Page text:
It’s a long way from New Jersey, but two lawyers from Maggs & McDermott spent eight years chasing down corporate pirates based in California’s Silicon Valley. Their efforts paid off when these pirates were sentenced for conspiring to steal blue prints and selling bootleg semiconductor parts. The client was MEC Technology, Inc., a Toms River Company that made replacement parts for the semiconductors computer industry.
Earlier, MEC Technology had learned that one of its competitors, Semiconductor Spares, was unfairly competing in the market place by using engineering drawings wrongfully obtained from the original manufacturer, Applied Materials Corp.
Based upon information obtained and developed by Maggs & McDermott, the FBI raided the competitor’s offices, removed its files and padlocked its doors. A day later, MEC Technology filed suit in Federal Court in NJ. MEC settled its case for a confidential but “extremely favorable” amount.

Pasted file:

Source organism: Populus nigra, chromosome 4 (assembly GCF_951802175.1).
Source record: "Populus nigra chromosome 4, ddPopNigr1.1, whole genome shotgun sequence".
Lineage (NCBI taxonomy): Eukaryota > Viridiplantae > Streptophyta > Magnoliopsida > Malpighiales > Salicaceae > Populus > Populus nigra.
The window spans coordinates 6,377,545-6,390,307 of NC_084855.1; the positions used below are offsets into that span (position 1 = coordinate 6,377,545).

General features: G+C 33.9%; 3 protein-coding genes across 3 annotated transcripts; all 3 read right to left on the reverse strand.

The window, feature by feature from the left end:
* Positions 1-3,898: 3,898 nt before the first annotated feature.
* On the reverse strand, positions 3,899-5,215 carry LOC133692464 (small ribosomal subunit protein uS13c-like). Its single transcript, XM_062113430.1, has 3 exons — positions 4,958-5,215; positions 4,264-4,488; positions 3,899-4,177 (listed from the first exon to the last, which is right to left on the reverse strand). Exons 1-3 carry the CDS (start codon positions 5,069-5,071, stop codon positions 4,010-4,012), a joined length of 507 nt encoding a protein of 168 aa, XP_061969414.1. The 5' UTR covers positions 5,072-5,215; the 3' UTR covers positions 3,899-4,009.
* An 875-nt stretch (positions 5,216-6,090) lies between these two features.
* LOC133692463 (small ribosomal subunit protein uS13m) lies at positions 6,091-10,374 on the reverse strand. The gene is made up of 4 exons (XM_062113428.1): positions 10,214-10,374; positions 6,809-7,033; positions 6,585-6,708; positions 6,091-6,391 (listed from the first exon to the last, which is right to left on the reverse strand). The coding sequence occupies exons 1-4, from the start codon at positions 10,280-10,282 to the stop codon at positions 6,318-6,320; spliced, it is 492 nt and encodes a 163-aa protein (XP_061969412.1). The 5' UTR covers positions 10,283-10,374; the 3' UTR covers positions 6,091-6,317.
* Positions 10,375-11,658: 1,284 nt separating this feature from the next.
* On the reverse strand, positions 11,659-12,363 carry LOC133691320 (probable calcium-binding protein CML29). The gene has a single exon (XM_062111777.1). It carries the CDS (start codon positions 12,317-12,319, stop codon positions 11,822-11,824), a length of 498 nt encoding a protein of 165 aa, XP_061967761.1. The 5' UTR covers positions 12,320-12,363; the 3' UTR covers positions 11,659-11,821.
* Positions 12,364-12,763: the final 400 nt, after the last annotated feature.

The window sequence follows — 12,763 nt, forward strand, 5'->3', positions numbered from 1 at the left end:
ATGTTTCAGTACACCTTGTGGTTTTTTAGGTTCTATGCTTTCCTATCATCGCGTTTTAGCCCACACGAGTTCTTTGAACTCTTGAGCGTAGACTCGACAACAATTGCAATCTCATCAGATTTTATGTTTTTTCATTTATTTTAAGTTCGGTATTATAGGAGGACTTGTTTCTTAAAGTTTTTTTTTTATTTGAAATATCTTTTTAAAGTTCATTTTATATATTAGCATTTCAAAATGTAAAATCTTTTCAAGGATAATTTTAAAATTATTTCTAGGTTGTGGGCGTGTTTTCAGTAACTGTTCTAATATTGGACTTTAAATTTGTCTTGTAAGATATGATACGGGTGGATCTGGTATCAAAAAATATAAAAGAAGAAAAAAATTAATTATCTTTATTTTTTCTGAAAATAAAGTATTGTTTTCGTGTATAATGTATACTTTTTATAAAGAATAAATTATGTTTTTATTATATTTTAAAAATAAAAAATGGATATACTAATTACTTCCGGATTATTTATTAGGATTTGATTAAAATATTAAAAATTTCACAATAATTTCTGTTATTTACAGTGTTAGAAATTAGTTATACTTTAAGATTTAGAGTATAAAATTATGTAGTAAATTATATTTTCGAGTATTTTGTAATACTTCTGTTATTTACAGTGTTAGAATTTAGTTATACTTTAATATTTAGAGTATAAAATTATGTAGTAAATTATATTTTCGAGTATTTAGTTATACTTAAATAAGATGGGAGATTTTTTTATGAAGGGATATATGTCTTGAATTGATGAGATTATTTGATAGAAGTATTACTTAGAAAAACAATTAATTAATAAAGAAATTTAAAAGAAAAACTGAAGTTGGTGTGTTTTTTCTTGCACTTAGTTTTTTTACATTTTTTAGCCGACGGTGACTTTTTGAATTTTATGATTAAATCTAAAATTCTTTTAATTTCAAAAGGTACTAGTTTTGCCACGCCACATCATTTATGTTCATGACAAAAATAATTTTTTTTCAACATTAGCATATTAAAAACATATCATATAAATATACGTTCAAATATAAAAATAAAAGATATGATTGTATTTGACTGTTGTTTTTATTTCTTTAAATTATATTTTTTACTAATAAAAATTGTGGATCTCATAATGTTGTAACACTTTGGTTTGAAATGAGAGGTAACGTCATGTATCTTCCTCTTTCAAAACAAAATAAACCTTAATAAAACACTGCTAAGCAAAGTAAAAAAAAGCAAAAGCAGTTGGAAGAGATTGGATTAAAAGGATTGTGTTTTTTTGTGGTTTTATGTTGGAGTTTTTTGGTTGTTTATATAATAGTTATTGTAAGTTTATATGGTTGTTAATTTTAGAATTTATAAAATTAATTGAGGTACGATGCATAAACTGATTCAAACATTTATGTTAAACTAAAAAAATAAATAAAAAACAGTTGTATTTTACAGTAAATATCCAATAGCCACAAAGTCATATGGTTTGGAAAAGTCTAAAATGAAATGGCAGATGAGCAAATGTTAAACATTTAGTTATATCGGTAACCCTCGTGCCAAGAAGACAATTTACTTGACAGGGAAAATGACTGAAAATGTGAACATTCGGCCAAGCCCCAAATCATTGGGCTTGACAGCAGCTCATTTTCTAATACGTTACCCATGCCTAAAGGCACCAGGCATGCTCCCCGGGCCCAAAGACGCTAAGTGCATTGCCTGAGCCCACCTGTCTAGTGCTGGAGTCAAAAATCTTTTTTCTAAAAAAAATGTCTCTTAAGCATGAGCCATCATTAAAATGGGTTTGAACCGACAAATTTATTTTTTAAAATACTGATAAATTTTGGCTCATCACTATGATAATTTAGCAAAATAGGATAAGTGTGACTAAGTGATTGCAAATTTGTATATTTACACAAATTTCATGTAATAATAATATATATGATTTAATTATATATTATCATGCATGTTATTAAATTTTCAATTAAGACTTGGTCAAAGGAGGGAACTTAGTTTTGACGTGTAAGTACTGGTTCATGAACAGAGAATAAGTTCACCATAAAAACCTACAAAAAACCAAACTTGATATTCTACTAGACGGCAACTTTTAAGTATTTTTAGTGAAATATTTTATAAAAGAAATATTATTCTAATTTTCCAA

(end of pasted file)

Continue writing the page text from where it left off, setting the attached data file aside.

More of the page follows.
Another suspected bootlegger, McDowell & Co., was later added as a defendant based upon information obtained and developed by the attorneys of Maggs & McDermott. Mr. Maggs and Mr. McDermott learned that within days of the earlier FBI raid, McDowell’s President, Rusty McDowell, ordered McDowell’s employees to start shredding documents out of fear that his company would be next on the FBI’s list. Mr. Maggs worked with a former employee of McDowell who had kept copies of crucial documents misappropriated from Applied Materials. These documents were turned over to the FBI and criminal prosecution was initiated against officers and employees of McDowell & Co.
Thereafter, Mr. Maggs and Mr. McDermott traveled to both California and Texas in pursuit of the civil litigation which was venued in Federal Court in the Northern District of Dallas, Texas.
This litigation was ultimately settled. Given the highly confidential nature of the misappropriated documents and information, the terms of this settlement were sealed and remain confidential, although MEC was extremely pleased with the results. According to MEC’s President, Richard Kulkasi, “The determination and aggressive tactics of Jim Maggs and Jack McDermott put people in jail who were illegally and unfairly competing with our business. They were able to work with the federal authorities in the criminal investigation and, at the same time, obtain a great settlement for our company to compensate us for our lost profits.”
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*Results may vary depending on particular facts and legal circumstances